En­force­ment. Both ex­ec­ut­ive or­ders re­quire the Labor De­part­ment to en­force them, and it’s un­clear if the fed­er­al agency has the man­power. Can it keep tabs on all fu­ture fed­er­al con­tract­ors to guar­an­tee they pay the high­er min­im­um wage of $10.10? And what about en­for­cing the more nu­anced over­time rules, which de­pend on the clas­si­fic­a­tion of the work­er, as well as the amount of money he or she makes per week? “That’s mil­lions of small es­tab­lish­ments that will be ef­fected by this. They will be hard to mon­it­or,” says Harry Holzer, a pro­fess­or of pub­lic policy at Geor­getown Uni­versity and former chief eco­nom­ist at Labor. An­ec­dot­ally, we’re already see­ing re­ports that some work­ers who live in states that raised the min­im­um wage on Jan. 1 are not see­ing those ex­tra earn­ings show up their paychecks. The new rules could fol­low a sim­il­ar script.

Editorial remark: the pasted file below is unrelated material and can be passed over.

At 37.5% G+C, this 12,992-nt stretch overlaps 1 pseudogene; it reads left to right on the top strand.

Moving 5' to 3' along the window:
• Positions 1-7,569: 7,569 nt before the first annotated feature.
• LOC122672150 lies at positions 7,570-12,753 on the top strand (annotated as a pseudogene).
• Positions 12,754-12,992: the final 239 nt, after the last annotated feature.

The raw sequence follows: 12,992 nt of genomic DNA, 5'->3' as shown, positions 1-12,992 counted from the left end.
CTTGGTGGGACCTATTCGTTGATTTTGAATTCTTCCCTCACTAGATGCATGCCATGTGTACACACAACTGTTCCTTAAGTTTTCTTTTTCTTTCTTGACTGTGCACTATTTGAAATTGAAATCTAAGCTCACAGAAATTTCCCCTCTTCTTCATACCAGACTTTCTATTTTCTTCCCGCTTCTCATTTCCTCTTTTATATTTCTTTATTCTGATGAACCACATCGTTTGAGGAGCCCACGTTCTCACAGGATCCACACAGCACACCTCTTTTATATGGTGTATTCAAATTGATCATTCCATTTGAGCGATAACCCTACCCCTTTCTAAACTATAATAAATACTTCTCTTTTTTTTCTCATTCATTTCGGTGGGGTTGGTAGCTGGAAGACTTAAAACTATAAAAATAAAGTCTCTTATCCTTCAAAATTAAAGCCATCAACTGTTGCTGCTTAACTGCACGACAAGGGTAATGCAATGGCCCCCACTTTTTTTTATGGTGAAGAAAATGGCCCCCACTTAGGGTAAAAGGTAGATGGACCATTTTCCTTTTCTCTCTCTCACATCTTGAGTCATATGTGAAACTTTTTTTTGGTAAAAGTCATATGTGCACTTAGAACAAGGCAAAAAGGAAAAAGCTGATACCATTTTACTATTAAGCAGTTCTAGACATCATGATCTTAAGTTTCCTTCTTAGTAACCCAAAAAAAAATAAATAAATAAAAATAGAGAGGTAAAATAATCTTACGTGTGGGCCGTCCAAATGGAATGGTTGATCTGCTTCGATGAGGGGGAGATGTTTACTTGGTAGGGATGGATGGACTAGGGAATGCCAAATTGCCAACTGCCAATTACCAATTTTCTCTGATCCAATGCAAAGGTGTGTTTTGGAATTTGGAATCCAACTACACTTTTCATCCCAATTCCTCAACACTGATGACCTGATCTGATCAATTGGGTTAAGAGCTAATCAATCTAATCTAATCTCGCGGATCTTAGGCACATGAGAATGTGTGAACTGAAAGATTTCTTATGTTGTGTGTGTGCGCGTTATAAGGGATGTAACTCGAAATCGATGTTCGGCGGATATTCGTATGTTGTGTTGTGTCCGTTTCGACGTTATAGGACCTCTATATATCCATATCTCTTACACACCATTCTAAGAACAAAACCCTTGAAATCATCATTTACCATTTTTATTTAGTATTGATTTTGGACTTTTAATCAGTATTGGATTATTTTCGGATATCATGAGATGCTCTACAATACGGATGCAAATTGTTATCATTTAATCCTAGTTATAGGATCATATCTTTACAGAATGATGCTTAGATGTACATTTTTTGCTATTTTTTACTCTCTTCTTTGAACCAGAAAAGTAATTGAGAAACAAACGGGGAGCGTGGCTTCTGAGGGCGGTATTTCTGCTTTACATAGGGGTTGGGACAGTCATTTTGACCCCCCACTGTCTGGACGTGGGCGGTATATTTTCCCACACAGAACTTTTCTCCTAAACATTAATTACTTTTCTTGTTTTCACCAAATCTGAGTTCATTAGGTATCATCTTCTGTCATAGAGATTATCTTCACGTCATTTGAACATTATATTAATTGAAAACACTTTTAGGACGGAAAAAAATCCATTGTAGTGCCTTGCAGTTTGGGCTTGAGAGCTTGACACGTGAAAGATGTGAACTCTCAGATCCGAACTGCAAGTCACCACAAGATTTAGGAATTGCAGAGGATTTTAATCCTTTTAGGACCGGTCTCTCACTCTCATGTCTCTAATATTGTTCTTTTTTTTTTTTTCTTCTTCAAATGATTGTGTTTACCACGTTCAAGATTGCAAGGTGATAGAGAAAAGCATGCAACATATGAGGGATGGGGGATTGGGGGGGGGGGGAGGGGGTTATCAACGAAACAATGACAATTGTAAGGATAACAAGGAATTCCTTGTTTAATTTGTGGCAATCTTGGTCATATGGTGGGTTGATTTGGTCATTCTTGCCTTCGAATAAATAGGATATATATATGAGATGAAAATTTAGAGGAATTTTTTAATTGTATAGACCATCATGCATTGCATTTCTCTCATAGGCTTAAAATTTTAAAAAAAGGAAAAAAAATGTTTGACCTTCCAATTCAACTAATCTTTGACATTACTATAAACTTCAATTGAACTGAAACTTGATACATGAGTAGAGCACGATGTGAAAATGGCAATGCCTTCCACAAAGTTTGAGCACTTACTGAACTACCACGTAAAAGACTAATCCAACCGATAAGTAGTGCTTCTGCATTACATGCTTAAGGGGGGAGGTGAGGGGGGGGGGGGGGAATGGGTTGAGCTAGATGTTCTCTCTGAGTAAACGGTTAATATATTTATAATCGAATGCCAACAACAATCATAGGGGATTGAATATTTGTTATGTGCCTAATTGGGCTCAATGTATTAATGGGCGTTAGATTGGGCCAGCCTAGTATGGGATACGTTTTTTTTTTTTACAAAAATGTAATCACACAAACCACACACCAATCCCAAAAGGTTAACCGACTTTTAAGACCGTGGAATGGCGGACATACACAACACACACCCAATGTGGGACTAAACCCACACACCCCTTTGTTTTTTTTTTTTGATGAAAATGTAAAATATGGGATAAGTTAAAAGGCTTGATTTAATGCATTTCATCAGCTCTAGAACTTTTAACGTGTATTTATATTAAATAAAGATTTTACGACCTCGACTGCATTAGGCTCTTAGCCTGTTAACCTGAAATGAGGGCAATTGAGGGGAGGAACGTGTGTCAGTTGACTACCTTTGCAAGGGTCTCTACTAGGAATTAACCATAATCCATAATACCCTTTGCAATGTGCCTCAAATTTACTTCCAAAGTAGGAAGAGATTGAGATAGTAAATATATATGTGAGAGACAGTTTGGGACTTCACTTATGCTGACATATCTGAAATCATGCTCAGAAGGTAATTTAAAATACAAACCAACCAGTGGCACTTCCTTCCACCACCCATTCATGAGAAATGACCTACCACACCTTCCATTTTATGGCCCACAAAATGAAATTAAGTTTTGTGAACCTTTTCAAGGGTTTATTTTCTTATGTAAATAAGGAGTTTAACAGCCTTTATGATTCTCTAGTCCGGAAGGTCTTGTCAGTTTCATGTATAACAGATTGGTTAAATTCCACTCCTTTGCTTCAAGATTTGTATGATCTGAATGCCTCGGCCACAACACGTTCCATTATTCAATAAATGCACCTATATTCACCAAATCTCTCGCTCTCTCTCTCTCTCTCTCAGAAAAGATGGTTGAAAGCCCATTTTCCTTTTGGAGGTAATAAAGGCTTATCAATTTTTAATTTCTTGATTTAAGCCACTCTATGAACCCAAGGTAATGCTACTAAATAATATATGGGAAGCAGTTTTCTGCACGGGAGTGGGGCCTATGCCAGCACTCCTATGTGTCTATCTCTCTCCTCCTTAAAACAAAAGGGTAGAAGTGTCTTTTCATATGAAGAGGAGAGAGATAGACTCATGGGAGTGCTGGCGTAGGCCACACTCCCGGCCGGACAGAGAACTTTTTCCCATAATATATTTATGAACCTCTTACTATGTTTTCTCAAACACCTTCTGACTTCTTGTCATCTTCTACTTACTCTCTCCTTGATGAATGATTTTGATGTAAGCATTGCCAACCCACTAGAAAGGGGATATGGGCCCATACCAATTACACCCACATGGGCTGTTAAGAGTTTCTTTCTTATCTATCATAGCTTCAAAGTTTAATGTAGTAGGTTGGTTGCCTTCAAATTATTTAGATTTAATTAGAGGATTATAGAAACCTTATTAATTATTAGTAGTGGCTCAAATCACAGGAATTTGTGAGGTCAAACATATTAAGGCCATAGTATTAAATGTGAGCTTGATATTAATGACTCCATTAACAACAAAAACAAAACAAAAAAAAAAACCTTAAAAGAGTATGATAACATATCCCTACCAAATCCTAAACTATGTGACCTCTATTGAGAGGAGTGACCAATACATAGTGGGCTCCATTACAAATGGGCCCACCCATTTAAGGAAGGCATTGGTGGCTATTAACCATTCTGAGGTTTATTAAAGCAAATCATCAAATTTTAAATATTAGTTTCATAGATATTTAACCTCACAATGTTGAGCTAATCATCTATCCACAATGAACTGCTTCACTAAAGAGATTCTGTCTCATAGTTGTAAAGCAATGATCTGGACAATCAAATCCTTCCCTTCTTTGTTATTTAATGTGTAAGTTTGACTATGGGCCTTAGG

The lengthy eco­nomy to-do list re­mains long. Both re­cent ex­ec­ut­ive or­ders on work­ers’ wages show that Obama is try­ing to achieve some last­ing re­forms for Amer­ic­an work­ers, still battered by the re­ces­sion. But these policies score polit­ic­al points for Demo­crats more than they spur eco­nom­ic growth. The fed­er­al gov­ern­ment still needs to fig­ure out a way to en­sure that the eco­nomy ex­pands at a faster clip. We need more jobs to be cre­ated, not just low-wage ones — and more press­ingly, we need to de­vel­op an agenda to re­con­nect the mil­lions of out-of-work and un­der­em­ployed Amer­ic­ans to the labor mar­ket. “The pres­id­ent pro­posed many ideas in 2011, like tax cred­its, pub­lic ser­vice em­ploy­ment, and in­fra­struc­ture pro­jects, that were nev­er en­acted but would have helped change the job mar­ket,” Holzer adds. “What you need is a much tight­er labor mar­ket.” Un­for­tu­nately, those are the big­ger pic­ture ques­tions that ex­ec­ut­ive or­ders like these simply do not tackle.